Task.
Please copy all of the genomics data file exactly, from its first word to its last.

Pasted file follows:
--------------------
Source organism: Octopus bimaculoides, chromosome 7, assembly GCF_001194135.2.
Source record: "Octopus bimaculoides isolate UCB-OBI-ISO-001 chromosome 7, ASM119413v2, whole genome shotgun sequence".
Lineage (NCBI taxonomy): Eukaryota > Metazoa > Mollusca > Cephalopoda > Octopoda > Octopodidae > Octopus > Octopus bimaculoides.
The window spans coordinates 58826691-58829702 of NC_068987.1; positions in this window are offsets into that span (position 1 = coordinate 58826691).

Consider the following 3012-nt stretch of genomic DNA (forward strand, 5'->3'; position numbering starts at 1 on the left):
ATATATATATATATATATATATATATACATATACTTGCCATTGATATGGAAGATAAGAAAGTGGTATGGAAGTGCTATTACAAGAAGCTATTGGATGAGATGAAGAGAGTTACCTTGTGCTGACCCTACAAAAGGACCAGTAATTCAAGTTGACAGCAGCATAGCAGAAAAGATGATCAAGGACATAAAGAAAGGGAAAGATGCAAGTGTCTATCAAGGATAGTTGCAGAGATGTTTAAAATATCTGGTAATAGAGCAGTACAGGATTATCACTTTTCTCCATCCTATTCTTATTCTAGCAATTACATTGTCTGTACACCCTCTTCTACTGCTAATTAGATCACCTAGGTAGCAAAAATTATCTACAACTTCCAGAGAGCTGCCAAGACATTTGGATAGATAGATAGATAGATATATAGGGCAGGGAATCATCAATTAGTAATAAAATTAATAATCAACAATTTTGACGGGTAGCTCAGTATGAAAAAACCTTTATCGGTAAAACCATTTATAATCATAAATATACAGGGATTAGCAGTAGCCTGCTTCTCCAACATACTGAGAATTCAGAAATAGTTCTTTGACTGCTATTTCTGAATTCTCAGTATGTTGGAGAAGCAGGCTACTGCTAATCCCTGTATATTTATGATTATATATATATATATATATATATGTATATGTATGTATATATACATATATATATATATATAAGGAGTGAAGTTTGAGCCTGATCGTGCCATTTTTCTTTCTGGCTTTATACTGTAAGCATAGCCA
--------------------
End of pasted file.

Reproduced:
Source organism: Octopus bimaculoides, chromosome 7, assembly GCF_001194135.2.
Source record: "Octopus bimaculoides isolate UCB-OBI-ISO-001 chromosome 7, ASM119413v2, whole genome shotgun sequence".
Lineage (NCBI taxonomy): Eukaryota > Metazoa > Mollusca > Cephalopoda > Octopoda > Octopodidae > Octopus > Octopus bimaculoides.
The window spans coordinates 58826691-58829702 of NC_068987.1; positions in this window are offsets into that span (position 1 = coordinate 58826691).

Consider the following 3012-nt stretch of genomic DNA (forward strand, 5'->3'; position numbering starts at 1 on the left):
ATATATATATATATATATATATATATACATATACTTGCCATTGATATGGAAGATAAGAAAGTGGTATGGAAGTGCTATTACAAGAAGCTATTGGATGAGATGAAGAGAGTTACCTTGTGCTGACCCTACAAAAGGACCAGTAATTCAAGTTGACAGCAGCATAGCAGAAAAGATGATCAAGGACATAAAGAAAGGGAAAGATGCAAGTGTCTATCAAGGATAGTTGCAGAGATGTTTAAAATATCTGGTAATAGAGCAGTACAGGATTATCACTTTTCTCCATCCTATTCTTATTCTAGCAATTACATTGTCTGTACACCCTCTTCTACTGCTAATTAGATCACCTAGGTAGCAAAAATTATCTACAACTTCCAGAGAGCTGCCAAGACATTTGGATAGATAGATAGATAGATATATAGGGCAGGGAATCATCAATTAGTAATAAAATTAATAATCAACAATTTTGACGGGTAGCTCAGTATGAAAAAACCTTTATCGGTAAAACCATTTATAATCATAAATATACAGGGATTAGCAGTAGCCTGCTTCTCCAACATACTGAGAATTCAGAAATAGTTCTTTGACTGCTATTTCTGAATTCTCAGTATGTTGGAGAAGCAGGCTACTGCTAATCCCTGTATATTTATGATTATATATATATATATATATATATGTATATGTATGTATATATACATATATATATATATATAAGGAGTGAAGTTTGAGCCTGATCGTGCCATTTTTCTTTCTGGCTTTATACTGTAAGCATAGCCA